Presented in collaboration with McMaster’s Department of Psychology, Neuroscience and Behaviour, the exhibition “Synesthesia: Art and the Mind” aims to contextualize artists and their works in terms of this half-understood term referring to the joining of the senses. The paintings and drawings gathered for the show—some by known synesthetes, others by artists tangentially linked to the phenomenon—are united by visual commonalities outlined in the scientist Heinrich Klüver’s assessment of “form constants”: a specific set of recurring shapes and lines.
While Klüver’s documented efforts to pin down synesthetic symptoms in concrete terms are included in this show, “Synesthesia” remains an open project, one that invites the viewer to freely associate the myriad curving gestures and affinities for landscape present in the works while highlighting the difficulty of identifying synesthesia at a time when the scale and nature of the phenomenon remains uncertain.
This search for legitimacy is an acknowledgement that the possible motives for diagnosing artists as synesthetes are not entirely clear. Questions arise around the status of the synesthetic painting as opposed to a work that engages in a merely metaphoric use of colour, and whether such distinctions necessarily set synesthetic work apart from abstraction as a whole. In an essay in the exhibition catalogue, Daphne Maurer proposes that the unique cortical connections observed in synesthetes are pathways that date from birth but are otherwise pruned during typical human development; if so, artworks’ depictions of these interconnected sensory experiences are capable of speaking to early memory in the non-synesthetic viewer.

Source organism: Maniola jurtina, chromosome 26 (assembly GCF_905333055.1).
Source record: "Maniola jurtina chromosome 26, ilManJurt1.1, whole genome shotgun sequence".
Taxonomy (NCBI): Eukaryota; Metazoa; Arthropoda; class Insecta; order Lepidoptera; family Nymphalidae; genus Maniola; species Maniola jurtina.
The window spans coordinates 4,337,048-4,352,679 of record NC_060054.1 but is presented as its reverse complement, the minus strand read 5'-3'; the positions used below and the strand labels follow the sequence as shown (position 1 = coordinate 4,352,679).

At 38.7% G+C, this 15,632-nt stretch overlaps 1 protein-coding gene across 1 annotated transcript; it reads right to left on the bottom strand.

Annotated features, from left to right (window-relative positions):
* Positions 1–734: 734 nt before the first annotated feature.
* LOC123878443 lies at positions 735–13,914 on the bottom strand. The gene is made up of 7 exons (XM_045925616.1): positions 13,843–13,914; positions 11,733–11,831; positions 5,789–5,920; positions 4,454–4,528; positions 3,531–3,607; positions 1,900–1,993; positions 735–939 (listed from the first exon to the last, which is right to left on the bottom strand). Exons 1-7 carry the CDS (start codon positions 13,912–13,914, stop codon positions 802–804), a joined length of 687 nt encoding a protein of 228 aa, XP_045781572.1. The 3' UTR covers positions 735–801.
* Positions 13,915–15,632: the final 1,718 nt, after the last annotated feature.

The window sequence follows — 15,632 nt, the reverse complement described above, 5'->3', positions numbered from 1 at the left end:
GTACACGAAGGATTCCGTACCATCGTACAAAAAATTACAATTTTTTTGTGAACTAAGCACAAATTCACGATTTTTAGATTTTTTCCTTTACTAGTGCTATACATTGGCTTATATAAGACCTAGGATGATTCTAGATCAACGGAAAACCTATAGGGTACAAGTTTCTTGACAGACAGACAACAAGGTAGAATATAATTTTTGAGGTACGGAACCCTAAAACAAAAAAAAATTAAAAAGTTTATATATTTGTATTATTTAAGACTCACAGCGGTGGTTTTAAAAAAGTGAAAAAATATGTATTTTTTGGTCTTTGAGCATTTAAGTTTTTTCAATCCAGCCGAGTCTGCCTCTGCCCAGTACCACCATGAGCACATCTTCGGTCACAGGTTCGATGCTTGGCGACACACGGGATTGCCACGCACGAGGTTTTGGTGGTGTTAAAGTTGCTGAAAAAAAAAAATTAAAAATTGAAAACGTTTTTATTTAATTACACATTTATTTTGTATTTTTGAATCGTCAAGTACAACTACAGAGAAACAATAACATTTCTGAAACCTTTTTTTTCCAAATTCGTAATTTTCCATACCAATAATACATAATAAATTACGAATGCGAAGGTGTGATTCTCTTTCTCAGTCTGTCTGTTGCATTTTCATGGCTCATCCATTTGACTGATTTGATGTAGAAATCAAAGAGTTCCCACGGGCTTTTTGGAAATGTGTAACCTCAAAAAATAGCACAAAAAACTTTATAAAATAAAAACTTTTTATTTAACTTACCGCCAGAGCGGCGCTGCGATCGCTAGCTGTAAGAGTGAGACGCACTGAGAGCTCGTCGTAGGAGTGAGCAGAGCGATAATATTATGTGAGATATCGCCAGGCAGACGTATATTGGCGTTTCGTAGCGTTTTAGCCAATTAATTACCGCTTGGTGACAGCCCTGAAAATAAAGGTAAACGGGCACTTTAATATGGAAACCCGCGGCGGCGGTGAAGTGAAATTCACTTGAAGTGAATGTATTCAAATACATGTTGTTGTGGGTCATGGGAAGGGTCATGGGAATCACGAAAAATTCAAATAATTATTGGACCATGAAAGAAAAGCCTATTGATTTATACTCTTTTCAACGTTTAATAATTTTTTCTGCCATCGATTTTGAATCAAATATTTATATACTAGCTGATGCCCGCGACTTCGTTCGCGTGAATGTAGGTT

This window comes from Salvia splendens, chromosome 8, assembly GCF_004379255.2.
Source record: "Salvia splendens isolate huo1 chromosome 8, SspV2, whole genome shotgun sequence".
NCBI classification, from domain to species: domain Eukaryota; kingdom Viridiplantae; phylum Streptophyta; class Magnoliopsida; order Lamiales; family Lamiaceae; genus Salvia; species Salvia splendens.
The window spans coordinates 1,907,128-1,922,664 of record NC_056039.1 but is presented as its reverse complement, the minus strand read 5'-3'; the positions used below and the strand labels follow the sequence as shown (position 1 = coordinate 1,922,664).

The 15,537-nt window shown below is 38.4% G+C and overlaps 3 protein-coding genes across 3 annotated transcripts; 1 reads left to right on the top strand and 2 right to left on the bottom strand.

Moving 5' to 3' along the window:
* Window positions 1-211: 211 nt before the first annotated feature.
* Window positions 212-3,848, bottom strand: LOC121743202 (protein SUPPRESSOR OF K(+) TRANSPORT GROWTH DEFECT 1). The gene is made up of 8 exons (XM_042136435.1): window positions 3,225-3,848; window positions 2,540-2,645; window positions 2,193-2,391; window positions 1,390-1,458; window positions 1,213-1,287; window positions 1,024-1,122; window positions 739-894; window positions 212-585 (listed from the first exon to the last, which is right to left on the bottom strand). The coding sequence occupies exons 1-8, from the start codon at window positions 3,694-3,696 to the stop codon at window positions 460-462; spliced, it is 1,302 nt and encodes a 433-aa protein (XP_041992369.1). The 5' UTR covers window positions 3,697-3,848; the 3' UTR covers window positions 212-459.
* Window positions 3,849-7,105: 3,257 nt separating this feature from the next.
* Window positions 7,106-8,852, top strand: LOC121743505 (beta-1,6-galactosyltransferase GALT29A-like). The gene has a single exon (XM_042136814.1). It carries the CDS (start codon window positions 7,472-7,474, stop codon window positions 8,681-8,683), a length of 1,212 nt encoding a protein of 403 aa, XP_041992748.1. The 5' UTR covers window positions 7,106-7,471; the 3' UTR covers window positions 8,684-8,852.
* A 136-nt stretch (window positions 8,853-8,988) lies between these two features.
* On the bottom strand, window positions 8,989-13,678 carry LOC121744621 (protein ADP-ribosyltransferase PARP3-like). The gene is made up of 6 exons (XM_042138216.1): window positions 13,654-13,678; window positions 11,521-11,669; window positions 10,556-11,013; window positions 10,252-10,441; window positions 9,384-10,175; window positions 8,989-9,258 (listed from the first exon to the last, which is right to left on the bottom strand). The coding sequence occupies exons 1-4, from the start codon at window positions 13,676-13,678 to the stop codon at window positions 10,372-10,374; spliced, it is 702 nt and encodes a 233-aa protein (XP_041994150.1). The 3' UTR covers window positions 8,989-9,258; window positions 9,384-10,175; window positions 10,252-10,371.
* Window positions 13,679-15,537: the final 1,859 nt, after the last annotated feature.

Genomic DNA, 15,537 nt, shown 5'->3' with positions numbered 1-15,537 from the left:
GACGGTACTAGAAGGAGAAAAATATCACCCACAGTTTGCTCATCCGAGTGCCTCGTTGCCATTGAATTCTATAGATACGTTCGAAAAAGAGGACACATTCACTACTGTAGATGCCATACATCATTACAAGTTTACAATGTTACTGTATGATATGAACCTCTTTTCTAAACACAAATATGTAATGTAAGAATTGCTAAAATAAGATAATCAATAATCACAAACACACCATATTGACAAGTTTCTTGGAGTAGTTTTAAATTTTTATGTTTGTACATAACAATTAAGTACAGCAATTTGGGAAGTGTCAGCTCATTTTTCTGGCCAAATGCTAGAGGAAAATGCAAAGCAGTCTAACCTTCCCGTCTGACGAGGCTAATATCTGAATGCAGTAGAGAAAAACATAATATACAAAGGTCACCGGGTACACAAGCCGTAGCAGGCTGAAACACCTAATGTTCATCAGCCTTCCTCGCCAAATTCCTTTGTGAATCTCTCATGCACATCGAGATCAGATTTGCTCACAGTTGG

Maurer, along with the art historian Greta Berman and the artist Carol Steen, have, in surveying synesthesia, laid out a largely historical canon that includes van Gogh and Kandinsky; the work of the latter, in particular, seems to follow Klüver’s form constants virtually point by point. Tom Thomson’s Clouds (“The Zeppelins”) is an especially striking inclusion; in this painting the sky is broken into physically threatening, almost architectural fragments of air. This transformation of open space into a site of cacophony is also discernible in the American painter Charles Burchfield’s sketches and vibrant watercolours; both attest to his unique sensitivity to nature and ability to generate startling visual spectacles from his observations.
Contemporary synesthetic practices are represented in the show too, in the work of the painter Carol Steen (also a co-curator of the show) and Marcia Smilack, whose abstract photographs read as scientific documents of an experience that lies beyond reason; they are layered with frenetic bursts of light and are uncannily alive with sound. “Synesthesia” represents a remarkable joining of lively visions and much spirited noise, undercut by an analyst’s need for the hard edge of meaning.